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|Title:||Neuronal classification and distribution in the central nervous system of the female mud crab, Scylla olivacea|
Peter J. Hanna
|Keywords:||Health Professions;Medicine;Physics and Astronomy|
|Citation:||Microscopy Research and Technique. Vol.77, No.3 (2014), 189-200|
|Abstract:||The mud crab, Scylla olivacea, is one of the most economically valuable marine species in Southeast Asian countries. However, commercial cultivation is disadvantaged by reduced reproductive capacity in captivity. Therefore, an understanding of the general and detailed anatomy of central nervous system (CNS) is required before investigating the distribution and functions of neurotransmitters, neurohormones, and other biomolecules, involved with reproduction. We found that the anatomical structure of the brain is similar to other crabs. However, the ventral nerve cord (VNC) is unlike other caridian and dendrobrachiate decapods, as the subesophageal (SEG), thoracic and abdominal ganglia are fused, due to the reduction of abdominal segments and the tail. Neurons in clusters within the CNS varied in sizes, and we found that there were five distinct size classes (i.e., very small globuli, small, medium, large, and giant). Clusters in the brain and SEG contained mainly very small globuli and small-sized neurons, whereas, the VNC contained small-, medium-, large-, and giant-sized neurons. We postulate that the different sized neurons are involved in different functions. Microsc. Res. Tech. 77:189-200, 2014. © 2013 Wiley Periodicals, Inc.|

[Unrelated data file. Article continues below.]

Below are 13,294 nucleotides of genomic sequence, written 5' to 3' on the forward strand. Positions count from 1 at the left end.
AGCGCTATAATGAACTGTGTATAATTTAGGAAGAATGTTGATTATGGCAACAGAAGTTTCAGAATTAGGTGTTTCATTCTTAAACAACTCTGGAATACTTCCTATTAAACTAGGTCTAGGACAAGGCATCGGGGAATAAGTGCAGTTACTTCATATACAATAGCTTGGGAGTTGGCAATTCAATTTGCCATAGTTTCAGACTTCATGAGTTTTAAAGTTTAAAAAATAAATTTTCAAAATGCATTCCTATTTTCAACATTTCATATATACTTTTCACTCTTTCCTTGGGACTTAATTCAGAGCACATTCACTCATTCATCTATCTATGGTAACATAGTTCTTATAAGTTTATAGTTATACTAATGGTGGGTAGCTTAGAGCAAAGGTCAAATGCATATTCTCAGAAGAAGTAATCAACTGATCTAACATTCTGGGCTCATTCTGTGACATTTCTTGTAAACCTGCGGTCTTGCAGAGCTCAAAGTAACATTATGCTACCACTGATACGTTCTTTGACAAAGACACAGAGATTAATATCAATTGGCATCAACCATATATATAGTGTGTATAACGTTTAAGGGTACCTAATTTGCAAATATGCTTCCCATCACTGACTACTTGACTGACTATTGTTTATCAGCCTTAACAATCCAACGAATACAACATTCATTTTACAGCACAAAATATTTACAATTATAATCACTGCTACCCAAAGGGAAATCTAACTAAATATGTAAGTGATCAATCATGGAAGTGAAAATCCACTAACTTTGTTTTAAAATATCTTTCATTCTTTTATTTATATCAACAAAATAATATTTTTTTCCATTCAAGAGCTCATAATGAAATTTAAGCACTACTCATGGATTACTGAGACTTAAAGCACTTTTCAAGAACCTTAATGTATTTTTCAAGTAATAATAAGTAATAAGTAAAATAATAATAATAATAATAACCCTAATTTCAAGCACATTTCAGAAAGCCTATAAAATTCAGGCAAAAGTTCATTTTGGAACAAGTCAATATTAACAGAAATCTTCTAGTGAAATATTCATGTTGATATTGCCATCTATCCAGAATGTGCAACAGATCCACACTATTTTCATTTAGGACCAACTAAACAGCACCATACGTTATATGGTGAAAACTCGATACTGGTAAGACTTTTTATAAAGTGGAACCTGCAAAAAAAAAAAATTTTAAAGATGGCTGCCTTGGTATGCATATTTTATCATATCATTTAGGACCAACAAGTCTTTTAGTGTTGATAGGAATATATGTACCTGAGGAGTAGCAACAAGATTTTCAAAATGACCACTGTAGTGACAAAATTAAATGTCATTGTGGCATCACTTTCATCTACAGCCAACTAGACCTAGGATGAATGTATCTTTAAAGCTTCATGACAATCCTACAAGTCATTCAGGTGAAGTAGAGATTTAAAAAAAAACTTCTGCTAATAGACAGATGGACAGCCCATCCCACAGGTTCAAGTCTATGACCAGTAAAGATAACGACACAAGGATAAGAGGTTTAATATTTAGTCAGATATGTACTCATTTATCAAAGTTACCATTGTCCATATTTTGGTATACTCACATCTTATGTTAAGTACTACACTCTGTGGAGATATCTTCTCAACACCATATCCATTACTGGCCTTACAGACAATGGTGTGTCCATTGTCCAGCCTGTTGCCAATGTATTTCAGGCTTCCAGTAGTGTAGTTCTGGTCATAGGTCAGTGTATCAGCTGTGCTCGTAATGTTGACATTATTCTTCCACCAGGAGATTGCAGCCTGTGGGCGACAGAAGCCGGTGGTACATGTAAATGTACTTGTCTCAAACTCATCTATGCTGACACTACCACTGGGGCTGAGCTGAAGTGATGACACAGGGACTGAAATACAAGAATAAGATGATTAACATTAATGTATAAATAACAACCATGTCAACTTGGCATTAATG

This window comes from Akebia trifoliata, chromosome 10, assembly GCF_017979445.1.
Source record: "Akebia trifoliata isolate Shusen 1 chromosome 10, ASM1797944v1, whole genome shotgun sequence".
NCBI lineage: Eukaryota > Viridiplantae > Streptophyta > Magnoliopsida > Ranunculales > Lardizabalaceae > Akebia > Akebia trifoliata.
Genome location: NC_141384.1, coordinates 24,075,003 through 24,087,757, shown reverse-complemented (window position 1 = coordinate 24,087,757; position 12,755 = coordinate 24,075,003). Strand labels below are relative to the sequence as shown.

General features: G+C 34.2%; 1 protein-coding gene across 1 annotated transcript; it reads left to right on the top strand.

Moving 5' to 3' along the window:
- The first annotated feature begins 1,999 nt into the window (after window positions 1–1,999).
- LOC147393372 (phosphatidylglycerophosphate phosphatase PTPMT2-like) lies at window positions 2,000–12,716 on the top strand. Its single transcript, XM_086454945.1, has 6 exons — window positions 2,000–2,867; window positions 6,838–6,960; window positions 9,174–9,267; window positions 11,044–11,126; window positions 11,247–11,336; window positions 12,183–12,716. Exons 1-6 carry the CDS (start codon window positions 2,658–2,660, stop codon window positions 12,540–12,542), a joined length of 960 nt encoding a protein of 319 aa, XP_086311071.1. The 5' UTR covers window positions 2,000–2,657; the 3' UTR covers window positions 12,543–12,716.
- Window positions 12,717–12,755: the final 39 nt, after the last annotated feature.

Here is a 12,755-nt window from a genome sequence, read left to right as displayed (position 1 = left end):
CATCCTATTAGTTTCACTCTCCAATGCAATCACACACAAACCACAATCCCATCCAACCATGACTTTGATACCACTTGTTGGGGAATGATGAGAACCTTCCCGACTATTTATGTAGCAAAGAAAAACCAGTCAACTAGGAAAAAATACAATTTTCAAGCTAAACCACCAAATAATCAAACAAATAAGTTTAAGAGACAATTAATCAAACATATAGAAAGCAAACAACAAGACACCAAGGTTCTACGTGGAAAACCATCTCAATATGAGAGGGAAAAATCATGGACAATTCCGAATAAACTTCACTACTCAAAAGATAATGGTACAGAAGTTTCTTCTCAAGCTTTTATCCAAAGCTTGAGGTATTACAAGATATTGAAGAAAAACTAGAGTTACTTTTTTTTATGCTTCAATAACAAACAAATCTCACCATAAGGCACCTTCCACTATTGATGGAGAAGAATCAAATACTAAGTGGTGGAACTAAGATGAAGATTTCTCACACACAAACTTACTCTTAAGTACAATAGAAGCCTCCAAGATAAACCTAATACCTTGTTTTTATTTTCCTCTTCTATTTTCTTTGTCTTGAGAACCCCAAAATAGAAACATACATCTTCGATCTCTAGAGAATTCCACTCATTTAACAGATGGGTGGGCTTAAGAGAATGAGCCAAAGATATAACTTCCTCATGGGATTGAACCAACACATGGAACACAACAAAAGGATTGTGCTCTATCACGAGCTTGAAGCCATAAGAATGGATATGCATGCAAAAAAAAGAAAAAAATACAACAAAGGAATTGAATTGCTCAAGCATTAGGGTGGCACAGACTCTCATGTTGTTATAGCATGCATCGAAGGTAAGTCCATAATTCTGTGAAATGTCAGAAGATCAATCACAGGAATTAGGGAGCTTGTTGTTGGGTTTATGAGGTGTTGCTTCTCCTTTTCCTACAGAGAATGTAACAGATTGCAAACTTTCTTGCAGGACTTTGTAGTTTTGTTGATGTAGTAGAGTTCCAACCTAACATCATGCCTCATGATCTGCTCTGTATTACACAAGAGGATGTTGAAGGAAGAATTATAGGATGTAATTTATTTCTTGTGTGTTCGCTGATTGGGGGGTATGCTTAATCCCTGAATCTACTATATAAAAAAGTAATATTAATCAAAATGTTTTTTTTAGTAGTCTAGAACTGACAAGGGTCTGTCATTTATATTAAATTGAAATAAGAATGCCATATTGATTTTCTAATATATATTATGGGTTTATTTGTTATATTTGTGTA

|Appears in Collections:||Scopus 2011-2015|
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